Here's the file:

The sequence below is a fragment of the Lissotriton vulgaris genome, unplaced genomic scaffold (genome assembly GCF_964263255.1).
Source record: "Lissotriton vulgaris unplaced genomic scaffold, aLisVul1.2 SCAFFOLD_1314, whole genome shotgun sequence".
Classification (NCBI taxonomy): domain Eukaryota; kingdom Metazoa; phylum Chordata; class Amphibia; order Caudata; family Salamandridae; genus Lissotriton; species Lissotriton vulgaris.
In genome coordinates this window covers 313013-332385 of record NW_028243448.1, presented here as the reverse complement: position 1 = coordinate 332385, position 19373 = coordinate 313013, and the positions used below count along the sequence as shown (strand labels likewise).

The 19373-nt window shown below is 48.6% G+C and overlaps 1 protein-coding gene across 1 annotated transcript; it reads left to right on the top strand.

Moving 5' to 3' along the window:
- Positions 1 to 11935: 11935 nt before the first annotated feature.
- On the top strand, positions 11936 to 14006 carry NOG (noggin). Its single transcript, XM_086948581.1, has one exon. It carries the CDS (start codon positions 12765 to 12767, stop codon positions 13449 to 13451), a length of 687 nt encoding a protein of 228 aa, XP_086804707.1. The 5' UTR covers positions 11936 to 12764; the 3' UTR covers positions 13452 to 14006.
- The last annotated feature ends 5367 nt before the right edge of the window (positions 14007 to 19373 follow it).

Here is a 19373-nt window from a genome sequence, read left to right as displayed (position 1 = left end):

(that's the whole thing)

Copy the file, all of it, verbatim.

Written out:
The sequence below is a fragment of the Lissotriton vulgaris genome, unplaced genomic scaffold (genome assembly GCF_964263255.1).
Source record: "Lissotriton vulgaris unplaced genomic scaffold, aLisVul1.2 SCAFFOLD_1314, whole genome shotgun sequence".
Classification (NCBI taxonomy): domain Eukaryota; kingdom Metazoa; phylum Chordata; class Amphibia; order Caudata; family Salamandridae; genus Lissotriton; species Lissotriton vulgaris.
In genome coordinates this window covers 313013-332385 of record NW_028243448.1, presented here as the reverse complement: position 1 = coordinate 332385, position 19373 = coordinate 313013, and the positions used below count along the sequence as shown (strand labels likewise).

The 19373-nt window shown below is 48.6% G+C and overlaps 1 protein-coding gene across 1 annotated transcript; it reads left to right on the top strand.

Moving 5' to 3' along the window:
- Positions 1 to 11935: 11935 nt before the first annotated feature.
- On the top strand, positions 11936 to 14006 carry NOG (noggin). Its single transcript, XM_086948581.1, has one exon. It carries the CDS (start codon positions 12765 to 12767, stop codon positions 13449 to 13451), a length of 687 nt encoding a protein of 228 aa, XP_086804707.1. The 5' UTR covers positions 11936 to 12764; the 3' UTR covers positions 13452 to 14006.
- The last annotated feature ends 5367 nt before the right edge of the window (positions 14007 to 19373 follow it).

Here is a 19373-nt window from a genome sequence, read left to right as displayed (position 1 = left end):